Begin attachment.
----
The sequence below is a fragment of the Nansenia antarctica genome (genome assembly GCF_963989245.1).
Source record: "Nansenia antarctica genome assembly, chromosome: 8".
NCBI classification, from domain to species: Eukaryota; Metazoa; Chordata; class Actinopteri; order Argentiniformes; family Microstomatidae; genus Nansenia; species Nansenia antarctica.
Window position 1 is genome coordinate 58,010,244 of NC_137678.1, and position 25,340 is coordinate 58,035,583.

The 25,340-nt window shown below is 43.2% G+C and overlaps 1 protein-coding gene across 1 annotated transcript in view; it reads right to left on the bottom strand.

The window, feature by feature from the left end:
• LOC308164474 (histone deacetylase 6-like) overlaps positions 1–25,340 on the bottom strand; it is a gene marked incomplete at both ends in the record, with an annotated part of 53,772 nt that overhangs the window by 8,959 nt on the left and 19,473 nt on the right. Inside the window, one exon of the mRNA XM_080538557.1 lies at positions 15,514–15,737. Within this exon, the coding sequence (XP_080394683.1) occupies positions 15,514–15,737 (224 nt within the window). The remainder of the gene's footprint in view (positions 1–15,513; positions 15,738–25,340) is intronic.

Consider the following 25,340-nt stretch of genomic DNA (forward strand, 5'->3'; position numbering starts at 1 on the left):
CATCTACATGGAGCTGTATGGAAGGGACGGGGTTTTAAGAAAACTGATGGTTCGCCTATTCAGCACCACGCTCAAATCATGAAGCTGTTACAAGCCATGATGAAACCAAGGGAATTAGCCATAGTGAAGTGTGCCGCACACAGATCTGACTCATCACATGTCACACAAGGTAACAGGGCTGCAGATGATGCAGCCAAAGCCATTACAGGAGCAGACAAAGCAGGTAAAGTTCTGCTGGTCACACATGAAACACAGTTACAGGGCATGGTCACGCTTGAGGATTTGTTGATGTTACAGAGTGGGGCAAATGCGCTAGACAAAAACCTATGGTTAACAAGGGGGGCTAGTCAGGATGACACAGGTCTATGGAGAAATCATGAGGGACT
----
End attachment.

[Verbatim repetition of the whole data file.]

The sequence below is a fragment of the Nansenia antarctica genome (genome assembly GCF_963989245.1).
Source record: "Nansenia antarctica genome assembly, chromosome: 8".
NCBI classification, from domain to species: Eukaryota; Metazoa; Chordata; class Actinopteri; order Argentiniformes; family Microstomatidae; genus Nansenia; species Nansenia antarctica.
Window position 1 is genome coordinate 58,010,244 of NC_137678.1, and position 25,340 is coordinate 58,035,583.

The 25,340-nt window shown below is 43.2% G+C and overlaps 1 protein-coding gene across 1 annotated transcript in view; it reads right to left on the bottom strand.

The window, feature by feature from the left end:
• LOC308164474 (histone deacetylase 6-like) overlaps positions 1–25,340 on the bottom strand; it is a gene marked incomplete at both ends in the record, with an annotated part of 53,772 nt that overhangs the window by 8,959 nt on the left and 19,473 nt on the right. Inside the window, one exon of the mRNA XM_080538557.1 lies at positions 15,514–15,737. Within this exon, the coding sequence (XP_080394683.1) occupies positions 15,514–15,737 (224 nt within the window). The remainder of the gene's footprint in view (positions 1–15,513; positions 15,738–25,340) is intronic.

Consider the following 25,340-nt stretch of genomic DNA (forward strand, 5'->3'; position numbering starts at 1 on the left):
CATCTACATGGAGCTGTATGGAAGGGACGGGGTTTTAAGAAAACTGATGGTTCGCCTATTCAGCACCACGCTCAAATCATGAAGCTGTTACAAGCCATGATGAAACCAAGGGAATTAGCCATAGTGAAGTGTGCCGCACACAGATCTGACTCATCACATGTCACACAAGGTAACAGGGCTGCAGATGATGCAGCCAAAGCCATTACAGGAGCAGACAAAGCAGGTAAAGTTCTGCTGGTCACACATGAAACACAGTTACAGGGCATGGTCACGCTTGAGGATTTGTTGATGTTACAGAGTGGGGCAAATGCGCTAGACAAAAACCTATGGTTAACAAGGGGGGCTAGTCAGGATGACACAGGTCTATGGAGAAATCATGAGGGACT